Chunjing Jia (Special Seminar)

Date/Time
Date(s) - Apr 26 2016
2:00 PM - 3:00 PM

Location
SLAC Building 137, Room 322

Category(ies)


 Understanding collective excitations and materials design in transition-metal compounds

Chunjing Jia

Postdoctoral Scholar, SIMES and SLAC

X-ray spectroscopies, including x-ray absorption, x-ray emission, resonant inelastic x-ray scattering (RIXS), and pump-probe techniques, have become significant tools in solving grand challenges in energy science, ranging from the basic understanding of complex physical phenomena to functional materials design. Theoretical simulation plays a central role in this endeavor, providing the link between spectroscopies and microscopic mechanisms, which connect directly to materials function or physical phenomena. These numerical simulations can also help to predict emergent phenomena in complex matter or to direct materials design efforts.

I will present results from large-scale numerical simulations that focus on understanding condensed matter materials and spectroscopies using different techniques. First, I will describe how to understand collective excitations in cuprates measured with RIXS. The RIXS technique has shown great potential for probing elementary excitations in strongly correlated materials; however, a theoretical understanding of the RIXS cross-section remains far from complete. I will address this issue using exact diagonalization and Monte Carlo treatments of the many-body problem [1][2][3]. Next, I will explore the design of one-dimensional transition-metal chalcogenide nanowires using diamondoids as structure-directing agents. Ab initio density functional theory has been employed for studying both the inorganic bonding configurations and underlying electronic structures. Finally, I will discuss on-going efforts to combine ab initio and charge transfer multiplet calculations for understanding materials spectroscopies within a single simulation framework, enabling us to treat reliably systems ranging from more weakly correlated metals to strongly correlated transition-metal and rare earth complexes.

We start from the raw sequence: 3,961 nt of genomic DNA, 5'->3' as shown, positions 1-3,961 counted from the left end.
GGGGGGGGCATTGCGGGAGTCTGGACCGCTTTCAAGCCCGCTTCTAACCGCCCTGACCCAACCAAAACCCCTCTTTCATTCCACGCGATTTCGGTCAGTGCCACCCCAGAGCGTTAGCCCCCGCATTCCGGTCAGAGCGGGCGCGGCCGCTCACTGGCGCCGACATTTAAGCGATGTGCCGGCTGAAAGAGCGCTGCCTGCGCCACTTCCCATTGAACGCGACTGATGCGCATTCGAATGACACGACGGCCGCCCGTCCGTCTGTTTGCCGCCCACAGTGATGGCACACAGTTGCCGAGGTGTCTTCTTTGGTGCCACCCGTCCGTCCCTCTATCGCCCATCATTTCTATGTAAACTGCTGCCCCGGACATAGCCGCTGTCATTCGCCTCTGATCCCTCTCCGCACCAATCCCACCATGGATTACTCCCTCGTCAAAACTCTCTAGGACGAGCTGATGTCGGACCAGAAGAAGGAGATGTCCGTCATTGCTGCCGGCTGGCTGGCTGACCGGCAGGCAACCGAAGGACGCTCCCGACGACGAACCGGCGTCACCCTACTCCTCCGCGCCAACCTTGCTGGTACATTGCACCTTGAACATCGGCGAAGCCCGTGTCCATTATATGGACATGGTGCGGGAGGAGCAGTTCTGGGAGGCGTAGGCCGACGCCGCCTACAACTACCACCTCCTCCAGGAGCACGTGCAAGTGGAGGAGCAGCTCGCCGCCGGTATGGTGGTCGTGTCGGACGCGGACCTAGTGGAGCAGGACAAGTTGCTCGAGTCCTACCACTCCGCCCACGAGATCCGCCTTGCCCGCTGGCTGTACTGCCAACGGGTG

[1] Jia et al, Nat Comm 5, 3314 (2014)
[2] Jia et al, NJP 14, 113038 (2012)
[3] Huang, Jia et al, Sci Rep 6, 19657 (2016)